Saving Israel's heritage sites from a giant tsunami
Fourty-five percent of Israel's mosaics are at risk, but state does not have funding for conservation.
As Dr. Avi Shapira regaled his audience with stories of earthquakes past, and even a tsunami, people could not help worriedly eyeing the gigantic stones in the ceiling of the venue, the Knights Halls in the old city of Acre.
Shapira, who heads the state's steering committee on earthquakes, is one of several experts from Israel and 16 other countries, including Italy, Japan, Peru, Tanzania, China and India, who are taking part in a special workshop on how to protect heritage sites from various risks.
The workshop, sponsored by the Israel Antiquities Authority, is a continuation of one held last year by UNESCO in Olympia, Greece.
"Risk management at cultural heritage sites is a challenge all countries face," said Raanan Kislev, head of the antiquities authority's conservation administration. "Israel, which is a crossroads of the three religions, is rich in cultural heritage sites, including Jerusalem, Masada, Beit Shean, Caesarea, Avdat, Tiberias, Safed and the White City in Tel Aviv. These sites are at risk from earthquakes, fire, vandalism and climate change."
Kislev says setting policies to prepare and respond quickly to these risks will help protect these sites.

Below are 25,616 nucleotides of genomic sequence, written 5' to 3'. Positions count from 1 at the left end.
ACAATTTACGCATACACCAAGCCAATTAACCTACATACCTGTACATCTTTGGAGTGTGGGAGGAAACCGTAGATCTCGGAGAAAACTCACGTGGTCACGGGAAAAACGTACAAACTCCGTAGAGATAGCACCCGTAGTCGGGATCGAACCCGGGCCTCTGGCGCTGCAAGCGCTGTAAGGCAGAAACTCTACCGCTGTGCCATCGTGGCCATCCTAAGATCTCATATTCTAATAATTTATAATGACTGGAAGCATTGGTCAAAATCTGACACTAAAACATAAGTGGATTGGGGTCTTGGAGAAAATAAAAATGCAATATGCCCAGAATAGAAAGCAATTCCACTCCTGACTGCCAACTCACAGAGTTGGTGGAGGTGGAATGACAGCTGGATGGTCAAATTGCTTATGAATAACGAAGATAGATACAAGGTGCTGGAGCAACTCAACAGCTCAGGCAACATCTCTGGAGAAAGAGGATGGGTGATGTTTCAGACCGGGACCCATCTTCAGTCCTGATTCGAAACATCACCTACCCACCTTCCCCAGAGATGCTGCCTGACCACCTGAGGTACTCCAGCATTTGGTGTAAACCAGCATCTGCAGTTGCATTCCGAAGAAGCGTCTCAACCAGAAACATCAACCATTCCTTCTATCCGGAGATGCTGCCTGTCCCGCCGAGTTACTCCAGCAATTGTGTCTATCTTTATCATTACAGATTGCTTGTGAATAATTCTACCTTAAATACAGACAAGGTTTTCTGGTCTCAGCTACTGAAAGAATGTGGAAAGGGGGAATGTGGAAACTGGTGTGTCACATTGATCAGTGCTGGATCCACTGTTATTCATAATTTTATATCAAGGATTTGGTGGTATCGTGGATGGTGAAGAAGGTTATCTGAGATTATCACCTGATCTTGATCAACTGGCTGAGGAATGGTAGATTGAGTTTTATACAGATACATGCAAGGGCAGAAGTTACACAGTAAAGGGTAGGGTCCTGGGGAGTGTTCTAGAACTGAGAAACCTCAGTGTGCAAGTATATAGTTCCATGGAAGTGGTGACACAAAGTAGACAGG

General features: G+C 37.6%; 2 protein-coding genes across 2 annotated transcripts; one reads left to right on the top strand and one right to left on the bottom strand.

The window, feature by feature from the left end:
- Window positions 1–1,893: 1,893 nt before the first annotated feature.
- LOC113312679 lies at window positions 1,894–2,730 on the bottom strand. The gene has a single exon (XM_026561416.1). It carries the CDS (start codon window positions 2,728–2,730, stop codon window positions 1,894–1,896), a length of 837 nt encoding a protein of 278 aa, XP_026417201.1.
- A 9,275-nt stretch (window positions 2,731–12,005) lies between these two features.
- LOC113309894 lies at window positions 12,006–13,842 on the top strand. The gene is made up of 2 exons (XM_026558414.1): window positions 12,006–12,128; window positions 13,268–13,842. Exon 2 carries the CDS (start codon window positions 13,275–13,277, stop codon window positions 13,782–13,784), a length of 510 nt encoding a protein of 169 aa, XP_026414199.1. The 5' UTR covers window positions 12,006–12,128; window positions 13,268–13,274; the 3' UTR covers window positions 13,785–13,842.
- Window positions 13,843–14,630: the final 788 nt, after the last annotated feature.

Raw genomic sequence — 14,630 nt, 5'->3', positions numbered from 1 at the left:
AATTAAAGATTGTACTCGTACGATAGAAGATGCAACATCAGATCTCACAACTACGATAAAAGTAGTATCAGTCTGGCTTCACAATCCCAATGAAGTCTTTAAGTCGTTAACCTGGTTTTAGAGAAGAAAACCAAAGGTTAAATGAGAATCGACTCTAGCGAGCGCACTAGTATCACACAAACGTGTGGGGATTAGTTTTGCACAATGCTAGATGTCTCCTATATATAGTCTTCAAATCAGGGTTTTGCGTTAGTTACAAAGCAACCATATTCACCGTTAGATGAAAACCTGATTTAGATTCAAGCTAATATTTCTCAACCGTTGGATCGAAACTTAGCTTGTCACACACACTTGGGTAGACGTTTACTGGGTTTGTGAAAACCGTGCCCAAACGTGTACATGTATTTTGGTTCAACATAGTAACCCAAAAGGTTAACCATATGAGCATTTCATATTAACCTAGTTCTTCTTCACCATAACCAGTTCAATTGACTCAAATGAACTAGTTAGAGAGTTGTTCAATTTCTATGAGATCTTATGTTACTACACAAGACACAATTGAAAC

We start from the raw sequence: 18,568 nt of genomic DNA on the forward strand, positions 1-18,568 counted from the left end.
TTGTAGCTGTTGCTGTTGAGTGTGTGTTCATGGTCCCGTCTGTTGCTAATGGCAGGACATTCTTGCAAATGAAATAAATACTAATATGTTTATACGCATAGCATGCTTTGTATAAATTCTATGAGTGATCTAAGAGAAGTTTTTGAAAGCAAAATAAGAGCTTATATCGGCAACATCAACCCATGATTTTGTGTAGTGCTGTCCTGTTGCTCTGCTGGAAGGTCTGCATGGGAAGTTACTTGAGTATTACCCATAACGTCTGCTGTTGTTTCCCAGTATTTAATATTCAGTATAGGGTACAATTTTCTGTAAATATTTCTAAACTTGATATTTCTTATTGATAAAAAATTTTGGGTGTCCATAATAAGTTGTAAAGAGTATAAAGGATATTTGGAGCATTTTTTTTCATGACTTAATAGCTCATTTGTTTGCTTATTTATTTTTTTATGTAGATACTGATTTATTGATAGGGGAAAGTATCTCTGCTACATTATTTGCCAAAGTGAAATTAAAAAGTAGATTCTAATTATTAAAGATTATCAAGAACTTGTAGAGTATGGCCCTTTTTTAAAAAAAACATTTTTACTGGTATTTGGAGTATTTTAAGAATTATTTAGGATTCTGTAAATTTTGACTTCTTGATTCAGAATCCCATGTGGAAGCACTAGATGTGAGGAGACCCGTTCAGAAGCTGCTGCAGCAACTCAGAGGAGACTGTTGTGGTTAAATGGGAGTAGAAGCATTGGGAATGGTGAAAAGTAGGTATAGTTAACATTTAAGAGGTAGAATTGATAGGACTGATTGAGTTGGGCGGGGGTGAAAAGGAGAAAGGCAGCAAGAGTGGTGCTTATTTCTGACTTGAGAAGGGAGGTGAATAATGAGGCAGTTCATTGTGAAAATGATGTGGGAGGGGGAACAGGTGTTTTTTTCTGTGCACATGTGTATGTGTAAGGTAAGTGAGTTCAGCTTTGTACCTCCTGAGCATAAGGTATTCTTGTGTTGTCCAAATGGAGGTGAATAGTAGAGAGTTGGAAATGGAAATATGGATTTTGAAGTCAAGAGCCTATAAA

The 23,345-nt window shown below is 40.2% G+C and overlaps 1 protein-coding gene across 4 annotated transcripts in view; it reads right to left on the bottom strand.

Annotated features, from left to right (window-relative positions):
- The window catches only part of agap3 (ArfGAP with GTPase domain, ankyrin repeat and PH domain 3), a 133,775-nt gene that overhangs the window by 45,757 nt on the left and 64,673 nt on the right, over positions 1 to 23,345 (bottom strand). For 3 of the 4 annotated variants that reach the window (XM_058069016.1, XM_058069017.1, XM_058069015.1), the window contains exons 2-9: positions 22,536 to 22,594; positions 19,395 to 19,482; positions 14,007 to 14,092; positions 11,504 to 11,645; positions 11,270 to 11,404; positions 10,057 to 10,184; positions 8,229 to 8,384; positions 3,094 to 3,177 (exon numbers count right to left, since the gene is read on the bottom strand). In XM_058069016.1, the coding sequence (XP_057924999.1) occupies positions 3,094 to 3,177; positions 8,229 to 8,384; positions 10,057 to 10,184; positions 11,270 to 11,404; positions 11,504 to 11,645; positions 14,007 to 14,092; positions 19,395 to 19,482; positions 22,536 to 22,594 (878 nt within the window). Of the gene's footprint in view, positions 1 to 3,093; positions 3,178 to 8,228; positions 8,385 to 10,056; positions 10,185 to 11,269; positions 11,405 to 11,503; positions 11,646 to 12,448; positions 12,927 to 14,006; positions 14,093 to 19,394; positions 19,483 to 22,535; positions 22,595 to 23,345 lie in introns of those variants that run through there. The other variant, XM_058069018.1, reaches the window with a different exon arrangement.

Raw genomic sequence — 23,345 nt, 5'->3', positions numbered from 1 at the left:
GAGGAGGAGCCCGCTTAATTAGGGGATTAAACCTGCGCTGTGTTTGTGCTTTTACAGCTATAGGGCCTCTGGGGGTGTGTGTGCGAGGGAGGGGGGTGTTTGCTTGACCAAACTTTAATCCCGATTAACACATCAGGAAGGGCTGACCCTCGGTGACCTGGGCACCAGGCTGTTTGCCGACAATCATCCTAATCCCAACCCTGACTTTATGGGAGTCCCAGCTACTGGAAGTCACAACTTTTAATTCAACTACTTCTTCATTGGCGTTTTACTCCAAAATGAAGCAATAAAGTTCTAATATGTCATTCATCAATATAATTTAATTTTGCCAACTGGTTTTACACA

Fourty-five percent of Israel's mosaics are at risk, said Jacques Nagar, head of art conservation in the authority's conservation administration. His data is based on a survey of 100 of the most important sites in the country, out of a total of 7,000 mosaics.
"Fourteen years ago, about 51 percent were at risk, so the trend is positive," Nagar said, chalking up the improvement to the authority's impact on those responsible for the sites. "We have also managed to save some sites, but in contrast there are still places where the situation is not good.
"Very large investments are sometimes made to uncover sites, but they don't think long-term about conservation and maintenance. Many visitors come to the sites, which deteriorate," he said.
The state does not have funding for conservation or long-term planning, said Nagar.
"The concern is that we'll wake up one day and find out we have a problem. That's how we lost important sites like the Roman bathhouse in Tiberias or the nearby Mount Berenice church, which were ruined by vandals and neglect."
Recently, vandals destroyed antiquities at the Negev site of Avdat, putting the issue on the agenda.
However, Kislev thinks this is not a major concern.
"Such acts are relatively easy to deal with, mainly through awareness, education and security systems," he said.
Nagar says that when vandalism is repaired quickly, experience shows it deters additional damage.
More difficult to address are the forces of nature, such as earthquakes, climate change and flooding.
Prof. Yosef Hatzor presented a model that was developed at Ben-Gurion University in Be'er Sheva that estimated the strength of earthquakes on various sites based on the amount of damage caused.
The equipment will now be tested on heritage sites like Masada, the Nimrod Fortress and Susita to help determine what reinforcement is needed to protect these sites on the earthquake-prone Syrian-African Rift.
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